My mother sits beside me. I chew my nails. She wants to know about my life thousands of miles away. I tell her about my job. I tell her I’m pregnant. I tell her I’m getting married. She can come to the wedding if she wants.
The next day, we go shopping. My mother buys me a white dress.
She drives me to the airport a few days later. In the car, we talk. She apologizes for the flying objects, the punches, the big, big fights. I nod. I tell her ― and I really mean it ― I am sorry, too. On the plane, I look out the oval window at flat, green Ohio and cry.
When I get back to Arizona, I get a letter from my father. My mother has told him. He tells me he’s disappointed. He expected more. I am too smart. But we are a family. His love for me is what I see when I look up at the sparkling, never-ending Western sky. He will love his grandbaby fully in just the same way.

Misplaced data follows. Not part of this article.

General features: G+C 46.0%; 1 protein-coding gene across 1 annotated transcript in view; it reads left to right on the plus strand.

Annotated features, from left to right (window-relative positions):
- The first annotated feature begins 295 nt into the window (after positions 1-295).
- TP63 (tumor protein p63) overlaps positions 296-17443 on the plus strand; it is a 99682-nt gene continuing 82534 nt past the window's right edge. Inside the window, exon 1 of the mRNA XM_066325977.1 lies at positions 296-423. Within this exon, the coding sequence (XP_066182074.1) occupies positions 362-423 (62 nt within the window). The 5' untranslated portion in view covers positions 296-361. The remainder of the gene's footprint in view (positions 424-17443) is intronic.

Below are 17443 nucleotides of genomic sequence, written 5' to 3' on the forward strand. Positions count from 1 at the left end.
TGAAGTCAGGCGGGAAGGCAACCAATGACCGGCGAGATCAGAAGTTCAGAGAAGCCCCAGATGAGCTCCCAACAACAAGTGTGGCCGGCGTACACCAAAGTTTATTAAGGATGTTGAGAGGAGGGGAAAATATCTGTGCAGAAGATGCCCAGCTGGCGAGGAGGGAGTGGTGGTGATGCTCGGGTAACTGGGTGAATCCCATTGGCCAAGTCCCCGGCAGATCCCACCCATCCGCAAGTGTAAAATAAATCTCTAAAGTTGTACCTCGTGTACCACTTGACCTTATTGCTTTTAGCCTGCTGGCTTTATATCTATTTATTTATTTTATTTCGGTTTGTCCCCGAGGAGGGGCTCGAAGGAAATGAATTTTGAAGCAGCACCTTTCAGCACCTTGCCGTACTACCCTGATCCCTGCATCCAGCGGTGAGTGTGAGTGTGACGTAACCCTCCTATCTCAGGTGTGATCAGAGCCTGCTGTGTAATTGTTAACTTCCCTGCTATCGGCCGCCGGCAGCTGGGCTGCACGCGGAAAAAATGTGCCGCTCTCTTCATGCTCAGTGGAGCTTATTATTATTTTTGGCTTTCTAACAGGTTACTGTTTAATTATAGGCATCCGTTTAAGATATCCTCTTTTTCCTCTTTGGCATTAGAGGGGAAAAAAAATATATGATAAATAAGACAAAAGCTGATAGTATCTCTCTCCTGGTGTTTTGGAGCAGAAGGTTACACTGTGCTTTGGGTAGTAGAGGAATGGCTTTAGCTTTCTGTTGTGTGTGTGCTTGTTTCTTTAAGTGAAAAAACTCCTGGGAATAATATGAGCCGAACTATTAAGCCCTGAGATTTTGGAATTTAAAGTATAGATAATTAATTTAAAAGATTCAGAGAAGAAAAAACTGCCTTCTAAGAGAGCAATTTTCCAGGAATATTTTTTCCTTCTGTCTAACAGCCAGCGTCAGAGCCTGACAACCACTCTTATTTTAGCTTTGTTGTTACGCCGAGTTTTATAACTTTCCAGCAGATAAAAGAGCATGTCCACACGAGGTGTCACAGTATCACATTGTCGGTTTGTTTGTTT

I am filling out a medical form at Planned Parenthood. At the top of the “family history” section, there’s a small box. A box you check if you’re adopted.
I’m surprised. By now, I’m nearly 40 with my own baby grown up, graduated from high school ― and I’ve never seen this before. Usually, I write the following: “Adopted: Don’t know family medical history.” Instead, I check the box. How nice that I don’t have to explain!
Next to me is a stack of magazines. Red lettering on the cover of one reads, “Adventures With My Adopted Daughter.” I pick it up, turn to that page. The nurse calls my name. I cough and tear out the magazine pages. I must finish reading. I stuff the pages in my purse.